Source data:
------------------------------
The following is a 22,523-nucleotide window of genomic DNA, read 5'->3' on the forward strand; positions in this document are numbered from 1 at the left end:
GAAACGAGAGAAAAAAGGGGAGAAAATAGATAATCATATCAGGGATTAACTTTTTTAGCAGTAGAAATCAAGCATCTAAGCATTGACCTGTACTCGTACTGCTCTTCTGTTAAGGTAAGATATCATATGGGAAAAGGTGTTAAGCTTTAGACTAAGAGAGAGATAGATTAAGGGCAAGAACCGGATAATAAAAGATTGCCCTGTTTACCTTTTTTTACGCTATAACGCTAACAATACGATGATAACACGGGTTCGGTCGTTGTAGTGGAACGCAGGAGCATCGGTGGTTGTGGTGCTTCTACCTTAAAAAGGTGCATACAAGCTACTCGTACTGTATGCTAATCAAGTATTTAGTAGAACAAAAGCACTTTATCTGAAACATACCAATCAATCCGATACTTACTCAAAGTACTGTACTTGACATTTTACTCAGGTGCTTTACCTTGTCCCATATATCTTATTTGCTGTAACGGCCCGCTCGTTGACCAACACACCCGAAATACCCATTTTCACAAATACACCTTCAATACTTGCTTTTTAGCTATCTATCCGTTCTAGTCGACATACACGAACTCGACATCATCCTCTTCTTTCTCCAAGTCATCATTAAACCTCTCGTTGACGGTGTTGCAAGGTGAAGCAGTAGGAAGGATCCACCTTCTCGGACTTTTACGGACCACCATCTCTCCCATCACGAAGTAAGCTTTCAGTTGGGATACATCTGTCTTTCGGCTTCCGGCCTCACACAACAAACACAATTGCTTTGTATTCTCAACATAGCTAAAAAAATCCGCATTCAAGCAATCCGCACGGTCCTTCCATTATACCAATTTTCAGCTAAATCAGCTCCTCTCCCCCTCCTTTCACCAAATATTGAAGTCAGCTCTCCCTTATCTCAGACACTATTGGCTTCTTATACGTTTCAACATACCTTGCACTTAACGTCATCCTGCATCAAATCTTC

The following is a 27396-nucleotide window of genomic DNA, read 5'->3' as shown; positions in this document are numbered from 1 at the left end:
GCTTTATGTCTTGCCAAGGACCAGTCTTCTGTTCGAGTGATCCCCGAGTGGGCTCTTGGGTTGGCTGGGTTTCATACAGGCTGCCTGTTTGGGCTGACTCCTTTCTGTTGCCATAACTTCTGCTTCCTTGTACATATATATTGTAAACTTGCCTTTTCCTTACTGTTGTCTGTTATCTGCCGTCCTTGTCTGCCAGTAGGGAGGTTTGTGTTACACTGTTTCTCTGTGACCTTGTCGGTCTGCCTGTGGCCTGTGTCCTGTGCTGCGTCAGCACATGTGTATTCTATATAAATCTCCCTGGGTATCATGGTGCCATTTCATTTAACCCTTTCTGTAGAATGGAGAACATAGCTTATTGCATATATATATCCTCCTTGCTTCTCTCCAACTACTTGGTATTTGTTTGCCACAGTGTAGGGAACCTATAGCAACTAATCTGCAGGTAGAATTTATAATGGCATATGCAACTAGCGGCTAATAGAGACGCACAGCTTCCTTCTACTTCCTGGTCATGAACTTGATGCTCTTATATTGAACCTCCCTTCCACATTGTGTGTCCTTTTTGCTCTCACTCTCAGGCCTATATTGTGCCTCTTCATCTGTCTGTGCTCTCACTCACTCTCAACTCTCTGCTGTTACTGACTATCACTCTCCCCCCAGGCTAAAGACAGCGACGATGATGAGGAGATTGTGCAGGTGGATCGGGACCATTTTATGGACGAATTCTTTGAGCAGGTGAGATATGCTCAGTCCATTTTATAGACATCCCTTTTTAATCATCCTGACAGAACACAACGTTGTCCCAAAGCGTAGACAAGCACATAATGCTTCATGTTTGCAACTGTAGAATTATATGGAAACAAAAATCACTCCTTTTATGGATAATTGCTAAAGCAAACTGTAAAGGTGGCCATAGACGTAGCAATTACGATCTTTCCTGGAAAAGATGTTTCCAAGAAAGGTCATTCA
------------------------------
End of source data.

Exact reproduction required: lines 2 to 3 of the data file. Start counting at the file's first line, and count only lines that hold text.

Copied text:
GAAACGAGAGAAAAAAGGGGAGAAAATAGATAATCATATCAGGGATTAACTTTTTTAGCAGTAGAAATCAAGCATCTAAGCATTGACCTGTACTCGTACTGCTCTTCTGTTAAGGTAAGATATCATATGGGAAAAGGTGTTAAGCTTTAGACTAAGAGAGAGATAGATTAAGGGCAAGAACCGGATAATAAAAGATTGCCCTGTTTACCTTTTTTTACGCTATAACGCTAACAATACGATGATAACACGGGTTCGGTCGTTGTAGTGGAACGCAGGAGCATCGGTGGTTGTGGTGCTTCTACCTTAAAAAGGTGCATACAAGCTACTCGTACTGTATGCTAATCAAGTATTTAGTAGAACAAAAGCACTTTATCTGAAACATACCAATCAATCCGATACTTACTCAAAGTACTGTACTTGACATTTTACTCAGGTGCTTTACCTTGTCCCATATATCTTATTTGCTGTAACGGCCCGCTCGTTGACCAACACACCCGAAATACCCATTTTCACAAATACACCTTCAATACTTGCTTTTTAGCTATCTATCCGTTCTAGTCGACATACACGAACTCGACATCATCCTCTTCTTTCTCCAAGTCATCATTAAACCTCTCGTTGACGGTGTTGCAAGGTGAAGCAGTAGGAAGGATCCACCTTCTCGGACTTTTACGGACCACCATCTCTCCCATCACGAAGTAAGCTTTCAGTTGGGATACATCTGTCTTTCGGCTTCCGGCCTCACACAACAAACACAATTGCTTTGTATTCTCAACATAGCTAAAAAAATCCGCATTCAAGCAATCCGCACGGTCCTTCCATTATACCAATTTTCAGCTAAATCAGCTCCTCTCCCCCTCCTTTCACCAAATATTGAAGTCAGCTCTCCCTTATCTCAGACACTATTGGCTTCTTATACGTTTCAACATACCTTGCACTTAACGTCATCCTGCATCAAATCTTC

The following is a 27396-nucleotide window of genomic DNA, read 5'->3' as shown; positions in this document are numbered from 1 at the left end: